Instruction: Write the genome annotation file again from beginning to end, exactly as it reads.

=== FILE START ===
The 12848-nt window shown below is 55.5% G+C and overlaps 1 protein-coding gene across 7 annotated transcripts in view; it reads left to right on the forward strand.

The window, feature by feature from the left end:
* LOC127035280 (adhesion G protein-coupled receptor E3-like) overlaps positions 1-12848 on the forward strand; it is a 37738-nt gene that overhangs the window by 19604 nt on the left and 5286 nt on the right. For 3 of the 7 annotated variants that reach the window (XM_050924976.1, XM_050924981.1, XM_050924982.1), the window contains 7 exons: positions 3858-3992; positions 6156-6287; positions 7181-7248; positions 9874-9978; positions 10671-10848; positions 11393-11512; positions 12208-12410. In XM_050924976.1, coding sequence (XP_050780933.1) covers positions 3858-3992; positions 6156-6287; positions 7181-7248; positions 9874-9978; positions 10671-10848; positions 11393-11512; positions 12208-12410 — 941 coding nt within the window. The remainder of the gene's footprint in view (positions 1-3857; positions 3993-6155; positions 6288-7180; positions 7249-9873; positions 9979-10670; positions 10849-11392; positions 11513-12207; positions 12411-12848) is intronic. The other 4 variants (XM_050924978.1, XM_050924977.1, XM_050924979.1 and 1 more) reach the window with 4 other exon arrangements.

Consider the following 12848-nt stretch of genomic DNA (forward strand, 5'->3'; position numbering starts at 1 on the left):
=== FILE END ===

The 12848-nt window shown below is 55.5% G+C and overlaps 1 protein-coding gene across 7 annotated transcripts in view; it reads left to right on the forward strand.

The window, feature by feature from the left end:
* LOC127035280 (adhesion G protein-coupled receptor E3-like) overlaps positions 1-12848 on the forward strand; it is a 37738-nt gene that overhangs the window by 19604 nt on the left and 5286 nt on the right. For 3 of the 7 annotated variants that reach the window (XM_050924976.1, XM_050924981.1, XM_050924982.1), the window contains 7 exons: positions 3858-3992; positions 6156-6287; positions 7181-7248; positions 9874-9978; positions 10671-10848; positions 11393-11512; positions 12208-12410. In XM_050924976.1, coding sequence (XP_050780933.1) covers positions 3858-3992; positions 6156-6287; positions 7181-7248; positions 9874-9978; positions 10671-10848; positions 11393-11512; positions 12208-12410 — 941 coding nt within the window. The remainder of the gene's footprint in view (positions 1-3857; positions 3993-6155; positions 6288-7180; positions 7249-9873; positions 9979-10670; positions 10849-11392; positions 11513-12207; positions 12411-12848) is intronic. The other 4 variants (XM_050924978.1, XM_050924977.1, XM_050924979.1 and 1 more) reach the window with 4 other exon arrangements.

Consider the following 12848-nt stretch of genomic DNA (forward strand, 5'->3'; position numbering starts at 1 on the left):